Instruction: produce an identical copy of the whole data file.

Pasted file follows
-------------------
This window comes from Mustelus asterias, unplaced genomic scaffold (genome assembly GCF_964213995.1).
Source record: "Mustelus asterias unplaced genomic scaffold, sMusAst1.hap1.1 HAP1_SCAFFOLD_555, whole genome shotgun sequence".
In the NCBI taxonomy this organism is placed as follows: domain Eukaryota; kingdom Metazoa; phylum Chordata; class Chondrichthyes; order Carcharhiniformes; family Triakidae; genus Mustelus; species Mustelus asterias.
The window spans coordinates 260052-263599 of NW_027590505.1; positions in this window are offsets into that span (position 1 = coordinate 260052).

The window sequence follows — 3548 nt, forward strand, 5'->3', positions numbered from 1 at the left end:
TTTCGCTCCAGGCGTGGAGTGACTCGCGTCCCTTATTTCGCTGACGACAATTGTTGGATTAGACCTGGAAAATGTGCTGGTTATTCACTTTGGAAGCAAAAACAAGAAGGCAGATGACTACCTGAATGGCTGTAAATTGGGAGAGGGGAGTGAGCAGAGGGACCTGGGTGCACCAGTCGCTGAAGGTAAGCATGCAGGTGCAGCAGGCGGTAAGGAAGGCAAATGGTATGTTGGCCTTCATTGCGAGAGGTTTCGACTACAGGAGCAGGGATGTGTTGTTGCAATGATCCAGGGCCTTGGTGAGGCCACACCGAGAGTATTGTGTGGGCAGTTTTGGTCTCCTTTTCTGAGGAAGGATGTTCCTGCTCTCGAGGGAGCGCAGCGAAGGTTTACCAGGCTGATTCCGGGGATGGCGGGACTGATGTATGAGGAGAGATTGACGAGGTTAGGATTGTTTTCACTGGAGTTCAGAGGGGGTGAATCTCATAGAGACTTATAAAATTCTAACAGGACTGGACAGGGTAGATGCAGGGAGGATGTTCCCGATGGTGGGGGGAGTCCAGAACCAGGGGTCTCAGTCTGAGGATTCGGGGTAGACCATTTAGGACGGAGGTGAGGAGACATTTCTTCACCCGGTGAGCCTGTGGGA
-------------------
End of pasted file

This window comes from Mustelus asterias, unplaced genomic scaffold (genome assembly GCF_964213995.1).
Source record: "Mustelus asterias unplaced genomic scaffold, sMusAst1.hap1.1 HAP1_SCAFFOLD_555, whole genome shotgun sequence".
In the NCBI taxonomy this organism is placed as follows: domain Eukaryota; kingdom Metazoa; phylum Chordata; class Chondrichthyes; order Carcharhiniformes; family Triakidae; genus Mustelus; species Mustelus asterias.
The window spans coordinates 260052-263599 of NW_027590505.1; positions in this window are offsets into that span (position 1 = coordinate 260052).

The window sequence follows — 3548 nt, forward strand, 5'->3', positions numbered from 1 at the left end:
TTTCGCTCCAGGCGTGGAGTGACTCGCGTCCCTTATTTCGCTGACGACAATTGTTGGATTAGACCTGGAAAATGTGCTGGTTATTCACTTTGGAAGCAAAAACAAGAAGGCAGATGACTACCTGAATGGCTGTAAATTGGGAGAGGGGAGTGAGCAGAGGGACCTGGGTGCACCAGTCGCTGAAGGTAAGCATGCAGGTGCAGCAGGCGGTAAGGAAGGCAAATGGTATGTTGGCCTTCATTGCGAGAGGTTTCGACTACAGGAGCAGGGATGTGTTGTTGCAATGATCCAGGGCCTTGGTGAGGCCACACCGAGAGTATTGTGTGGGCAGTTTTGGTCTCCTTTTCTGAGGAAGGATGTTCCTGCTCTCGAGGGAGCGCAGCGAAGGTTTACCAGGCTGATTCCGGGGATGGCGGGACTGATGTATGAGGAGAGATTGACGAGGTTAGGATTGTTTTCACTGGAGTTCAGAGGGGGTGAATCTCATAGAGACTTATAAAATTCTAACAGGACTGGACAGGGTAGATGCAGGGAGGATGTTCCCGATGGTGGGGGGAGTCCAGAACCAGGGGTCTCAGTCTGAGGATTCGGGGTAGACCATTTAGGACGGAGGTGAGGAGACATTTCTTCACCCGGTGAGCCTGTGGGA